The Chocolate Life

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So, I was reading a little about how to describe flavors of chocolate. It makes a lot of sense. I think I could do pretty well with chocolate if I tried. (Well, for a beginner, anyway.)

But it got me to thinking about flavors that I have trouble describing. They're not usually in chocolate, but I thought maybe you might know something about it. No one ever knows what I'm talking about and they deny these flavors exist, but I'll give it a shot anyway. :)

There's one thing in particular that I'm thinking of right now. It's a flavor in yogurt and cheesecake. It lingers on the back of my tongue. I don't like it. Some people try to tell me it's tang, I'm just not certain. Maybe I'm confusing tang with tart, because when I think tang, I think fruit flavors. It's almost something I would describe as acidic. Whatever it is, I find it unpleasant enough to be unable to eat those foods.

And I just remembered another. There's a very distinct flavor associated with anything I've eaten that comes from the sea. It tastes the way the fish section in the grocery store smells. But when I tell people that a particular fish is fishy, they tell me I'm crazy. Apparently they can't taste something that I can't get past. Does that happen? Do I have some sort of extra strong tastebuds, or does no one else pay that much attention to what they're eating. I just can't change it. I try so hard to eat fishy or yogurty foods because I want to fit in with everyone, but I just can't stomach it. It actually does make social gatherings challenging.

Anyway, I'm trying to learn more about this sort of thing. Thanks for reading!

Edit:

I remembered another. Mushrooms have a very distinctive flavor that I can't describe. Some say 'earthy', but I don't think that's it. It's relatively subtle - almost undetectable - in the beginning, then it finishes strong with this flavor. If you cook with mushrooms, this flavor does not get transfered to the rest of the food. Sorry, that's the best I can do right now. Maybe if I taste more kinds of food, I'll get a better feel for it.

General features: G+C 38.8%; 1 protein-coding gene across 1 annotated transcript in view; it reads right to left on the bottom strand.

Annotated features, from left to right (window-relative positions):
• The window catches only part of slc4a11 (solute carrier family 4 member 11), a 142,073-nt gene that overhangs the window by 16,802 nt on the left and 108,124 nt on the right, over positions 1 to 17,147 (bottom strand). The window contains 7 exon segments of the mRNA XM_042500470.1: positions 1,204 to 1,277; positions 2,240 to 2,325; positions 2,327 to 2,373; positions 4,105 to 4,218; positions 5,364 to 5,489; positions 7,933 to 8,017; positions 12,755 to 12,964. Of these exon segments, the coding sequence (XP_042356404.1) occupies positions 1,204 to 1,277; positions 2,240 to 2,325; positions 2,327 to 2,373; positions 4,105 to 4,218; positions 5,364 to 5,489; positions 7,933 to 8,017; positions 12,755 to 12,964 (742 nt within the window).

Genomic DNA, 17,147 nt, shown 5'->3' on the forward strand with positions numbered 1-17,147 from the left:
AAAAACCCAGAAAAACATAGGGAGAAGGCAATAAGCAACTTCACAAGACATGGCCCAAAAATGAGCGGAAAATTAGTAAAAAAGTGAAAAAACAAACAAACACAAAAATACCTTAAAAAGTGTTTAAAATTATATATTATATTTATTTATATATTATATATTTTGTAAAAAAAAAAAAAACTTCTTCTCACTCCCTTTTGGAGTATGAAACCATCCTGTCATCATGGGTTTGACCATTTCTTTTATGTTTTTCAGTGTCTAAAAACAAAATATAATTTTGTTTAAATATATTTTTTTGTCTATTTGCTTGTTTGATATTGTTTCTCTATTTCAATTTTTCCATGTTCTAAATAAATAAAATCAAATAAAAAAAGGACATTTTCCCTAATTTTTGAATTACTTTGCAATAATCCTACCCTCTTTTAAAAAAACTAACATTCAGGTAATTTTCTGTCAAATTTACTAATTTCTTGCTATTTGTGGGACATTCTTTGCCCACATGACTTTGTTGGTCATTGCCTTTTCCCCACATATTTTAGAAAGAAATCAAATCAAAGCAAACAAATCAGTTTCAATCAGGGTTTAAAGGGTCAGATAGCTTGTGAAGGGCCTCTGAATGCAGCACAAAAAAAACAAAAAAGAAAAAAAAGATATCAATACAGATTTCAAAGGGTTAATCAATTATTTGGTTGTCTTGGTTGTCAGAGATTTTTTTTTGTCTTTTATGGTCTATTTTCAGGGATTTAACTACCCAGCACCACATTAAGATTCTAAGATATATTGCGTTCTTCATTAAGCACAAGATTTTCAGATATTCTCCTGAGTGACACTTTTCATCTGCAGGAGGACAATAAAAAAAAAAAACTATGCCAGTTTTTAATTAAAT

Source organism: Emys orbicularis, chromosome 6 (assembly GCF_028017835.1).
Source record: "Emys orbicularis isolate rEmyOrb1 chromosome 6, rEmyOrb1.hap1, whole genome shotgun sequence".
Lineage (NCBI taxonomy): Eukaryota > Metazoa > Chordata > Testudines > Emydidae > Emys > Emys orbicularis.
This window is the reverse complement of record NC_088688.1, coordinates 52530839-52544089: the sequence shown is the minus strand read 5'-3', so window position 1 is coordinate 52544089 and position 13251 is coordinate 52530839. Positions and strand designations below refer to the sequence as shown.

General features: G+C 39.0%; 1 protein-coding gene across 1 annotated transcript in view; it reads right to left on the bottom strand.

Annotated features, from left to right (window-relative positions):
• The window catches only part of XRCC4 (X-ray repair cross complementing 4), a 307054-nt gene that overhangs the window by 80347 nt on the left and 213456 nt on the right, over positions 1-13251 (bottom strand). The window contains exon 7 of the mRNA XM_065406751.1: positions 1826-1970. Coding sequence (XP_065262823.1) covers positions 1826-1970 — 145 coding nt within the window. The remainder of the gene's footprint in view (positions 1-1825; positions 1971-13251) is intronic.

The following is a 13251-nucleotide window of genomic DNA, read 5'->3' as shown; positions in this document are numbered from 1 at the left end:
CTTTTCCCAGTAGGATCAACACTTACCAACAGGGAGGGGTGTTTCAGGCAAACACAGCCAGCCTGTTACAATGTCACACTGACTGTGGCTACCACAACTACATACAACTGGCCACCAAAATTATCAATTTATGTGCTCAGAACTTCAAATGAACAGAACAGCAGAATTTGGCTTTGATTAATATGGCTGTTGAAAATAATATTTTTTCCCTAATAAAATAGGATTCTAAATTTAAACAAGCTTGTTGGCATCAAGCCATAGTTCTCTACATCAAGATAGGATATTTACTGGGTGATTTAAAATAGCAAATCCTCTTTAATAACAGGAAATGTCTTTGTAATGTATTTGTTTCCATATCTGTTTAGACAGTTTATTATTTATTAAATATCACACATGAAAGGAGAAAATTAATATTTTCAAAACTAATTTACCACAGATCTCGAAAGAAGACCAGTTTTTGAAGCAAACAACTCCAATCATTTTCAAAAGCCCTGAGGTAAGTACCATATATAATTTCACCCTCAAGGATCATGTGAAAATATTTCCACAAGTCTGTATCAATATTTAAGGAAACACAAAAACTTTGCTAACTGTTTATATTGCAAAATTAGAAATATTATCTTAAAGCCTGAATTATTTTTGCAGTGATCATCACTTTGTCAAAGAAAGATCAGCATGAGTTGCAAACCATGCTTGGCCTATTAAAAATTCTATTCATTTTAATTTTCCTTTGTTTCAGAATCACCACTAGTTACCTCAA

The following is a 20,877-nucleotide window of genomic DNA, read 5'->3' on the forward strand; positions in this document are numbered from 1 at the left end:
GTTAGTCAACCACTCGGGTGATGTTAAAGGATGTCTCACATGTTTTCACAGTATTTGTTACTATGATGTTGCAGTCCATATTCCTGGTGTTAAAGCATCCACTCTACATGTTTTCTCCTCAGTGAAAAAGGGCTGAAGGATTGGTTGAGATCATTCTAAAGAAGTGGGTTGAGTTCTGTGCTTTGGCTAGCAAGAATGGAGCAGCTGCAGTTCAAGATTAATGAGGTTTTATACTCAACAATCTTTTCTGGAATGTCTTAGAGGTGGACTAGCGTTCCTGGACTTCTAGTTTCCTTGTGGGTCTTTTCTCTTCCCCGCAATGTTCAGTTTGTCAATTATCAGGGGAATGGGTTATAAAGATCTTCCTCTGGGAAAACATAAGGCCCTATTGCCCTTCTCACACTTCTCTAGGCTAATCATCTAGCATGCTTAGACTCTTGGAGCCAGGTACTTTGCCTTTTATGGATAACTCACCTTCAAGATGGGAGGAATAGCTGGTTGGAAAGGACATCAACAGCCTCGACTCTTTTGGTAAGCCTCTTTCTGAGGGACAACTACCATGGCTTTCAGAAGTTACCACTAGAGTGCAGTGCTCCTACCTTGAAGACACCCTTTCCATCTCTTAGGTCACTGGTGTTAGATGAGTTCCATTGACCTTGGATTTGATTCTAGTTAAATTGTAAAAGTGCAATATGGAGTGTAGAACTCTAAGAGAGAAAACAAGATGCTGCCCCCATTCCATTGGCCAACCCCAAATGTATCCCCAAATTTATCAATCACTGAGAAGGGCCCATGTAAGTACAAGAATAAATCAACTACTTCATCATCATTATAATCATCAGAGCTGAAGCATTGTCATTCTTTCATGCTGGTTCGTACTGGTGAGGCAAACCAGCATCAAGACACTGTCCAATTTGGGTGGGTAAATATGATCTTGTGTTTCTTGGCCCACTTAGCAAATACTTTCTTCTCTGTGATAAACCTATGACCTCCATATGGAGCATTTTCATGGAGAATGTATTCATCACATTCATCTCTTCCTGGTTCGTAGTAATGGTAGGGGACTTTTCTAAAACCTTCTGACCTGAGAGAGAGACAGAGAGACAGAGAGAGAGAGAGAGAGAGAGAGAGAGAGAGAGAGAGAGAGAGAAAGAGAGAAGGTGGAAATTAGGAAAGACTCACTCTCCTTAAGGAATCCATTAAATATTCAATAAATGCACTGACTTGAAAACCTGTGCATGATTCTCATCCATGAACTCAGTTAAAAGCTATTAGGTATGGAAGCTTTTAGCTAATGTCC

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Tags: cheesecake, fish, flavors, mushrooms, notes, taste, yogurt

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Comment by Dee on February 16, 2010 at 10:38pm
Wow, Tom, thanks! I think you're on to something! I also don't like parmesan cheese. I bet amines are in that as well. I definitely associate these flavors with some very foul things that I chose not to mention on here because I didn't want to be rude. One other thing I found this unpleasantness in is tomatoes.
Comment by Tom on February 16, 2010 at 9:37pm
Sounds like you are sensitive to amines. Peoples thresholds for detection of different compounds differes quite a lot. Take for instance the newly described pepper aroma compound, thought to be the dominant compound but only just discovered because something like only 85% of people can detect it.

Anyway, you have just described the foods I am not fond of and the only reason I can think is a sensitivity to amines. These give fish their aroma obviously but the mushroom flavour I liken to a bad raw meat aroma, I think the compounds responsible are trace amounts of cadavarine or putrecine (amines) derived through the breakdown of certain amino acids. I also pick up these flavours in red wine that has gone through bad malolactic fermentation. Noone else I know detects these or associates them with the bad raw meat aroma. Because of course it may just be perception based, I associate the aroma/taste with something bad I have experienced and others don't.

I also find Ocumare chocolate disgusting, it has a flavour component that reminds me of pig trucks that go past on the freeways sometimes - also I suspect amine based compounds.

This is just what I think mind you, it is my experience in organic chemistry and the wine industry that have lead me to hypothesise this but it could all be wrong, I haven't had the time or inclination to collect samples, calibrate an LCMS for particular amines and then run the samples. Though I am certainly very good at picking bad malolactic fermentation in red wines during tastings.

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